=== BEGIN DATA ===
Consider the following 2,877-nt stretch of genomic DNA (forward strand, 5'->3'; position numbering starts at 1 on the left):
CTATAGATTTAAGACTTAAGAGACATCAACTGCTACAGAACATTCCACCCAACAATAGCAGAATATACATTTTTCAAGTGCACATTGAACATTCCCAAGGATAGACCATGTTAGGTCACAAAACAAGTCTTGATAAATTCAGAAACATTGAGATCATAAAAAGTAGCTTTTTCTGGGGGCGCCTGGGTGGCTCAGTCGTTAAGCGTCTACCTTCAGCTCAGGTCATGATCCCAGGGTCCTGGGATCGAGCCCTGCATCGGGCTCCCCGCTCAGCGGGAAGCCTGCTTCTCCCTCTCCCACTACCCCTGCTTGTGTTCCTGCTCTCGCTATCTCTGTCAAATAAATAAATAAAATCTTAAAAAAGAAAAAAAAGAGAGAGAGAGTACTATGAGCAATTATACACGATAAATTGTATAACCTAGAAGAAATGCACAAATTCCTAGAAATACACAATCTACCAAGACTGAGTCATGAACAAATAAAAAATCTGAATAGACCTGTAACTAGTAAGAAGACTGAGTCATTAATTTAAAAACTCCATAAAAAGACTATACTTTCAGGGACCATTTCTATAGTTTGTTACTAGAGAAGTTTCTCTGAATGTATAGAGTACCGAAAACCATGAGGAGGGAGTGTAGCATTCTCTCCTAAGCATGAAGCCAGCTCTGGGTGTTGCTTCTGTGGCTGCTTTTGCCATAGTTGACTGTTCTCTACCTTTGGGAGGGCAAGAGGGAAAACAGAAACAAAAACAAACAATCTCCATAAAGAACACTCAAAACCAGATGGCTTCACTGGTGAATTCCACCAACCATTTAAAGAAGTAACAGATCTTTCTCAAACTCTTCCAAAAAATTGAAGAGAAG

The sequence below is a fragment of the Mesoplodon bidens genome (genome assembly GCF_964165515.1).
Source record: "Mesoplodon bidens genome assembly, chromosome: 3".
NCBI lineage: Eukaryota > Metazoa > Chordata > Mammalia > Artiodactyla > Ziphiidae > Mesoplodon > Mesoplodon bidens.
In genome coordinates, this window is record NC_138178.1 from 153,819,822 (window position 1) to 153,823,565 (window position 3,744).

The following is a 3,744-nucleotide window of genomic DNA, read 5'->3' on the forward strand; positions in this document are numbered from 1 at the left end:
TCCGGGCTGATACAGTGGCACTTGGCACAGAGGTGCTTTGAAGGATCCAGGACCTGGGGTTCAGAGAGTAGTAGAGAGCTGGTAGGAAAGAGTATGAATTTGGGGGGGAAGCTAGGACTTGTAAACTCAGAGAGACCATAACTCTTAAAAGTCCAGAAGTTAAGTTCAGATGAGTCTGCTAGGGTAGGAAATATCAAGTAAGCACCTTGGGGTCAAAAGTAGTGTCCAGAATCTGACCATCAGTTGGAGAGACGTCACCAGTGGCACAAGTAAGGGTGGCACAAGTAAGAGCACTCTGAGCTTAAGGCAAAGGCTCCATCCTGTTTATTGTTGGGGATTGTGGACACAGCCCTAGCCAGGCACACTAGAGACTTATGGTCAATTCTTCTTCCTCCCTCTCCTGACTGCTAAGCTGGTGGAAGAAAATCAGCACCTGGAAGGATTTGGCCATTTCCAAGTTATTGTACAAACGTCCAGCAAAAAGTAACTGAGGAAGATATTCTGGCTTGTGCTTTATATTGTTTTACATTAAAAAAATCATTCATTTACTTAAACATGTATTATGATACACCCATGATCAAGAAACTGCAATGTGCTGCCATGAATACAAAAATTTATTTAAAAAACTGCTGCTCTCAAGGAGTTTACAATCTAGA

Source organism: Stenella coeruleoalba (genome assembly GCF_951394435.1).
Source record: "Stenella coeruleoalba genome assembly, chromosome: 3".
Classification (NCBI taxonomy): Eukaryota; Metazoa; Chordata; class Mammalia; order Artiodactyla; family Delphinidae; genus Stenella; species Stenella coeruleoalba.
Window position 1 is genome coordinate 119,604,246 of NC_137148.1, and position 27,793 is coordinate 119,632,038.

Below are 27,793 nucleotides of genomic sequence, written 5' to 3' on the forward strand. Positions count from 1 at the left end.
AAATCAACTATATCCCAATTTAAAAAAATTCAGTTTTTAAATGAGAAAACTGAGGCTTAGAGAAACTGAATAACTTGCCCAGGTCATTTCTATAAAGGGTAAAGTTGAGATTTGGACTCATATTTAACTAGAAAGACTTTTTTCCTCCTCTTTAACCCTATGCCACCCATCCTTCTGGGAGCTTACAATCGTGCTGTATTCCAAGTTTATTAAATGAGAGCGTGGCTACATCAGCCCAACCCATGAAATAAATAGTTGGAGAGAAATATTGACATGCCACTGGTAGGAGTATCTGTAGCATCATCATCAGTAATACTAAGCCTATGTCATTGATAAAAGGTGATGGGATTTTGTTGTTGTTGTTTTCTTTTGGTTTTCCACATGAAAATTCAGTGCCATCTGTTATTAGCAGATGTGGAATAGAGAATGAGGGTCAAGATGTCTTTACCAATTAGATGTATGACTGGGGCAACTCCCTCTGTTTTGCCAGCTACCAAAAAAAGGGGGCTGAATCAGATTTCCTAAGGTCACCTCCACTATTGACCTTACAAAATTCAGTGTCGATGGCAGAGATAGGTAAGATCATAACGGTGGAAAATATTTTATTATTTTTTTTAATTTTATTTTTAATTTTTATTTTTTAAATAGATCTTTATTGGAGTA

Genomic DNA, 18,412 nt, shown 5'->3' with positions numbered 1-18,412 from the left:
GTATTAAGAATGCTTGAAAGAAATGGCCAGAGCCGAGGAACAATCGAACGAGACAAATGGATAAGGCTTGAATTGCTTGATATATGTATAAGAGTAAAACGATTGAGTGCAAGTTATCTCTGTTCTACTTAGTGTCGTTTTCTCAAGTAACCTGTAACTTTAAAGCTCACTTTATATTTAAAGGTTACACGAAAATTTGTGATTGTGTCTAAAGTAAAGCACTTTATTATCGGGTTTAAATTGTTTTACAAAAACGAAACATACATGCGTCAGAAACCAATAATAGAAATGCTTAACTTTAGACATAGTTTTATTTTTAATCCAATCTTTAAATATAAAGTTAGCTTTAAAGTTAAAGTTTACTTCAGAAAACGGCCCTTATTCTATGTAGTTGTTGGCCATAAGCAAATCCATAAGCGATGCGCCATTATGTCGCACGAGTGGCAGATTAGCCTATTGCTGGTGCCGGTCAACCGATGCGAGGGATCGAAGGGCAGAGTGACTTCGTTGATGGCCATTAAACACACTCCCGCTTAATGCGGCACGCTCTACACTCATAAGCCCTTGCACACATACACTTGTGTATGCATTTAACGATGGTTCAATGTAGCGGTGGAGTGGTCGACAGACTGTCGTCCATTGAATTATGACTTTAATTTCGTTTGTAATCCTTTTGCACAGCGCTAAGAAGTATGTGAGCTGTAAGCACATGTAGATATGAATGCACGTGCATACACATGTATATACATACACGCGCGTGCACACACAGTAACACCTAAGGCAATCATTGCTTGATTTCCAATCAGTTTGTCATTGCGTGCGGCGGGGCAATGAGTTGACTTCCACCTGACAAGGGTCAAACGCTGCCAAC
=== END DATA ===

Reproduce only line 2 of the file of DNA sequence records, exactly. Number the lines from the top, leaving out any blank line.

CTATAGATTTAAGACTTAAGAGACATCAACTGCTACAGAACATTCCACCCAACAATAGCAGAATATACATTTTTCAAGTGCACATTGAACATTCCCAAGGATAGACCATGTTAGGTCACAAAACAAGTCTTGATAAATTCAGAAACATTGAGATCATAAAAAGTAGCTTTTTCTGGGGGCGCCTGGGTGGCTCAGTCGTTAAGCGTCTACCTTCAGCTCAGGTCATGATCCCAGGGTCCTGGGATCGAGCCCTGCATCGGGCTCCCCGCTCAGCGGGAAGCCTGCTTCTCCCTCTCCCACTACCCCTGCTTGTGTTCCTGCTCTCGCTATCTCTGTCAAATAAATAAATAAAATCTTAAAAAAGAAAAAAAAGAGAGAGAGAGTACTATGAGCAATTATACACGATAAATTGTATAACCTAGAAGAAATGCACAAATTCCTAGAAATACACAATCTACCAAGACTGAGTCATGAACAAATAAAAAATCTGAATAGACCTGTAACTAGTAAGAAGACTGAGTCATTAATTTAAAAACTCCATAAAAAGACTATACTTTCAGGGACCATTTCTATAGTTTGTTACTAGAGAAGTTTCTCTGAATGTATAGAGTACCGAAAACCATGAGGAGGGAGTGTAGCATTCTCTCCTAAGCATGAAGCCAGCTCTGGGTGTTGCTTCTGTGGCTGCTTTTGCCATAGTTGACTGTTCTCTACCTTTGGGAGGGCAAGAGGGAAAACAGAAACAAAAACAAACAATCTCCATAAAGAACACTCAAAACCAGATGGCTTCACTGGTGAATTCCACCAACCATTTAAAGAAGTAACAGATCTTTCTCAAACTCTTCCAAAAAATTGAAGAGAAG